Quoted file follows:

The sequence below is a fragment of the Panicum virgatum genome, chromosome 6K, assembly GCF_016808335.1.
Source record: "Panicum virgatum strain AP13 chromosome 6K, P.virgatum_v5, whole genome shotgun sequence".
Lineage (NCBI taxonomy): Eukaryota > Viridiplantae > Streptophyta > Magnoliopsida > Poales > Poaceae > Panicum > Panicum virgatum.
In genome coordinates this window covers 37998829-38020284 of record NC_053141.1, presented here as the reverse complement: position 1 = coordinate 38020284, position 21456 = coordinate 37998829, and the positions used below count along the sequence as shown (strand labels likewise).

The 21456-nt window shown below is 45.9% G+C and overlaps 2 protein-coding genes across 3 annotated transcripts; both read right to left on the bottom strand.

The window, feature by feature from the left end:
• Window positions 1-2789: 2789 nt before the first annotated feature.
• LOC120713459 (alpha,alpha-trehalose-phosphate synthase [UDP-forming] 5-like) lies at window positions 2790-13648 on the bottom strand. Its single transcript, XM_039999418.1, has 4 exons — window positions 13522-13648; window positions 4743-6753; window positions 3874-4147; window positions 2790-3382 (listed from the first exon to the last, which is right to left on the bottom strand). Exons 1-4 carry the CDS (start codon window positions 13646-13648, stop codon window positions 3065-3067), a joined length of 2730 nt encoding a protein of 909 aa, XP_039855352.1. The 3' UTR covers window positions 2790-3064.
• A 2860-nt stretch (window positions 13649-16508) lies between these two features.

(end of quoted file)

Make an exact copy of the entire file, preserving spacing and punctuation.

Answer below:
The sequence below is a fragment of the Panicum virgatum genome, chromosome 6K, assembly GCF_016808335.1.
Source record: "Panicum virgatum strain AP13 chromosome 6K, P.virgatum_v5, whole genome shotgun sequence".
Lineage (NCBI taxonomy): Eukaryota > Viridiplantae > Streptophyta > Magnoliopsida > Poales > Poaceae > Panicum > Panicum virgatum.
In genome coordinates this window covers 37998829-38020284 of record NC_053141.1, presented here as the reverse complement: position 1 = coordinate 38020284, position 21456 = coordinate 37998829, and the positions used below count along the sequence as shown (strand labels likewise).

The 21456-nt window shown below is 45.9% G+C and overlaps 2 protein-coding genes across 3 annotated transcripts; both read right to left on the bottom strand.

The window, feature by feature from the left end:
• Window positions 1-2789: 2789 nt before the first annotated feature.
• LOC120713459 (alpha,alpha-trehalose-phosphate synthase [UDP-forming] 5-like) lies at window positions 2790-13648 on the bottom strand. Its single transcript, XM_039999418.1, has 4 exons — window positions 13522-13648; window positions 4743-6753; window positions 3874-4147; window positions 2790-3382 (listed from the first exon to the last, which is right to left on the bottom strand). Exons 1-4 carry the CDS (start codon window positions 13646-13648, stop codon window positions 3065-3067), a joined length of 2730 nt encoding a protein of 909 aa, XP_039855352.1. The 3' UTR covers window positions 2790-3064.
• A 2860-nt stretch (window positions 13649-16508) lies between these two features.